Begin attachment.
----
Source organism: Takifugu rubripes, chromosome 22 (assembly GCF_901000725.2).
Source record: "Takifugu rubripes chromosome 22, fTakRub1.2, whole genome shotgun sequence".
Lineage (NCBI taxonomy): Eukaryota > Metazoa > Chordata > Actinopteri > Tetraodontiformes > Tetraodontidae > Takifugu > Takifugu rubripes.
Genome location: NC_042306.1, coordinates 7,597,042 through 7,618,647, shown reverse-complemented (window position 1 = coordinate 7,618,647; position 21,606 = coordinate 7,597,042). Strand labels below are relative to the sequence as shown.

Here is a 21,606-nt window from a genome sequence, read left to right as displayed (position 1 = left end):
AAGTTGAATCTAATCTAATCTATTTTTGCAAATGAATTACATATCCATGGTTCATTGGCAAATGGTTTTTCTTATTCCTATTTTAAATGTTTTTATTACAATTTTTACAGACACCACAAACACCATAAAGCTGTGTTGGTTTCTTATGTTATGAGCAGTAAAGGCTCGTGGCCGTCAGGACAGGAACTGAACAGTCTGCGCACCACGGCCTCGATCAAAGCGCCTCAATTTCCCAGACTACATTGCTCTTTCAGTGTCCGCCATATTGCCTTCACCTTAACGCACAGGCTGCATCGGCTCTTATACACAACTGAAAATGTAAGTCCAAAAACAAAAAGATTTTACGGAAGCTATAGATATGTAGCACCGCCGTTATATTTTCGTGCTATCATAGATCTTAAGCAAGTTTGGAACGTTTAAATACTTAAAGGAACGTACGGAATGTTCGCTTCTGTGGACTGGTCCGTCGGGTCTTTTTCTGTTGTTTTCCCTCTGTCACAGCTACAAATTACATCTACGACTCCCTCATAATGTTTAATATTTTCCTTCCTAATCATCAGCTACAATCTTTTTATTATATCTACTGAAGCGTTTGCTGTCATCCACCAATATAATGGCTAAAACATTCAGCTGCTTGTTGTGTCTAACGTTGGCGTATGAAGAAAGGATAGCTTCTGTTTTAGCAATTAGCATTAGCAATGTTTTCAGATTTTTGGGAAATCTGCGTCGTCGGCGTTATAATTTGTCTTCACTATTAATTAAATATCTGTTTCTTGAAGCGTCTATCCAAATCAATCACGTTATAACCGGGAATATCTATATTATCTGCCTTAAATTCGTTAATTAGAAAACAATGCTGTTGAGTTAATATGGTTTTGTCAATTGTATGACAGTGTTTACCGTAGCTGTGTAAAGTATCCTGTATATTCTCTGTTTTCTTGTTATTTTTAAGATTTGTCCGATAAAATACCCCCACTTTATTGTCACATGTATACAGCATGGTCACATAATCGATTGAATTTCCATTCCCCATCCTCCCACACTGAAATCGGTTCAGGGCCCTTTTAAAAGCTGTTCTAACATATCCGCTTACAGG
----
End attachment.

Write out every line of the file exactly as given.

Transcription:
Source organism: Takifugu rubripes, chromosome 22 (assembly GCF_901000725.2).
Source record: "Takifugu rubripes chromosome 22, fTakRub1.2, whole genome shotgun sequence".
Lineage (NCBI taxonomy): Eukaryota > Metazoa > Chordata > Actinopteri > Tetraodontiformes > Tetraodontidae > Takifugu > Takifugu rubripes.
Genome location: NC_042306.1, coordinates 7,597,042 through 7,618,647, shown reverse-complemented (window position 1 = coordinate 7,618,647; position 21,606 = coordinate 7,597,042). Strand labels below are relative to the sequence as shown.

Here is a 21,606-nt window from a genome sequence, read left to right as displayed (position 1 = left end):
AAGTTGAATCTAATCTAATCTATTTTTGCAAATGAATTACATATCCATGGTTCATTGGCAAATGGTTTTTCTTATTCCTATTTTAAATGTTTTTATTACAATTTTTACAGACACCACAAACACCATAAAGCTGTGTTGGTTTCTTATGTTATGAGCAGTAAAGGCTCGTGGCCGTCAGGACAGGAACTGAACAGTCTGCGCACCACGGCCTCGATCAAAGCGCCTCAATTTCCCAGACTACATTGCTCTTTCAGTGTCCGCCATATTGCCTTCACCTTAACGCACAGGCTGCATCGGCTCTTATACACAACTGAAAATGTAAGTCCAAAAACAAAAAGATTTTACGGAAGCTATAGATATGTAGCACCGCCGTTATATTTTCGTGCTATCATAGATCTTAAGCAAGTTTGGAACGTTTAAATACTTAAAGGAACGTACGGAATGTTCGCTTCTGTGGACTGGTCCGTCGGGTCTTTTTCTGTTGTTTTCCCTCTGTCACAGCTACAAATTACATCTACGACTCCCTCATAATGTTTAATATTTTCCTTCCTAATCATCAGCTACAATCTTTTTATTATATCTACTGAAGCGTTTGCTGTCATCCACCAATATAATGGCTAAAACATTCAGCTGCTTGTTGTGTCTAACGTTGGCGTATGAAGAAAGGATAGCTTCTGTTTTAGCAATTAGCATTAGCAATGTTTTCAGATTTTTGGGAAATCTGCGTCGTCGGCGTTATAATTTGTCTTCACTATTAATTAAATATCTGTTTCTTGAAGCGTCTATCCAAATCAATCACGTTATAACCGGGAATATCTATATTATCTGCCTTAAATTCGTTAATTAGAAAACAATGCTGTTGAGTTAATATGGTTTTGTCAATTGTATGACAGTGTTTACCGTAGCTGTGTAAAGTATCCTGTATATTCTCTGTTTTCTTGTTATTTTTAAGATTTGTCCGATAAAATACCCCCACTTTATTGTCACATGTATACAGCATGGTCACATAATCGATTGAATTTCCATTCCCCATCCTCCCACACTGAAATCGGTTCAGGGCCCTTTTAAAAGCTGTTCTAACATATCCGCTTACAGG